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The Clamor Over Clams

Debate Over North Dakota Clams


In the late summer of 1990, several neighboring state wildlife agencies contacted the North Dakota Game and Fish Department and alerted us to the fact that nonresident clam pickers were considering moving their operations to North Dakota. We quickly found out that clamming had already begun, and that we lacked the statutory authority to prevent the harvesting of clams by anyone, resident or nonresident. Landowners, sportsmen, and conservationists all over North Dakota were less than enthusiastic about the prospect of "out-of-staters" harvesting our freshwater mussel resource unencumbered by rules or regulations.

Following our Department's discussions with the Governor's office and the attorney general, Governor George Sinner issued an executive order in September 1990 prohibiting the harvest of freshwater mussels in North Dakota. This order was to remain in effect until it was determined if North Dakota would have a season on clams and until proper rules and regulations could be developed. Prior to the issuance of this executive order, it was reported that several dozen tons of clams had already been taken out of the Sheyenne and Red rivers.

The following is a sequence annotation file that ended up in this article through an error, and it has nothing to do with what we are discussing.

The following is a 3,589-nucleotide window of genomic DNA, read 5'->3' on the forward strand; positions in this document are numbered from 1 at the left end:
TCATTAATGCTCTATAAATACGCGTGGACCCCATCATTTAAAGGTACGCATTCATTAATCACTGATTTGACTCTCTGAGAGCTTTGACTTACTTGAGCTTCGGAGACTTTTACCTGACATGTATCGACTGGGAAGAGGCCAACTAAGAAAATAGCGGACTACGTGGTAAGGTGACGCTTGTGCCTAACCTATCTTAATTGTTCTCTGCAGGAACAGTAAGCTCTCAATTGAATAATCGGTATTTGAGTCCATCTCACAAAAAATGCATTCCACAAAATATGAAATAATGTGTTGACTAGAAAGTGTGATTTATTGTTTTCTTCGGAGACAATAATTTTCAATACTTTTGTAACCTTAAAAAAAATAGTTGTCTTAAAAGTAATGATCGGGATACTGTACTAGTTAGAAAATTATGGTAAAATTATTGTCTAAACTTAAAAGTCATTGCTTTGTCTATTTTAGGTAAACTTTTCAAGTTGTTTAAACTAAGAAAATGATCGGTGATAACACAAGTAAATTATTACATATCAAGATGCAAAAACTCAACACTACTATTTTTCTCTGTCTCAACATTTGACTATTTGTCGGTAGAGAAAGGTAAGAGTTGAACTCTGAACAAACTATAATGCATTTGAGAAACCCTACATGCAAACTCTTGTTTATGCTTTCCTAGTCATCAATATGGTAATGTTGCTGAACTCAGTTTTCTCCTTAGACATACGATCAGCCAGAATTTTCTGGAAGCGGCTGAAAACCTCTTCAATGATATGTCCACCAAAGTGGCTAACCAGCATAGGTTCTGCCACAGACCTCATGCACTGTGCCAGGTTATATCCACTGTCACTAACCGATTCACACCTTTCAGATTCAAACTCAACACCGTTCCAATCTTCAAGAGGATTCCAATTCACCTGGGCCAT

The first step in the process of dealing with this issue was to allow the Game and Fish Department to manage wildlife resources such as clams. When the original enabling legislation for the Department was put together more than a half century ago, no one could have known that some day even the most obscure form of wildlife would be threatened by human activity.

In late winter 1991, the state legislature passed Senate Bill 2036 which more clearly defined what wildlife is and gave the Department the authority to propose clam harvesting seasons and regulations if such actions were deemed appropriate. Since the final passage of the bill our Department has been evaluating the state's mussel resources, their commercial viability, potential regulations, scientific and ecological considerations, and public opinion. A decision to not allow a clam harvest in 1992 was made to allow the collection of more information pertaining to the reproductive success and potential of freshwater mussels.


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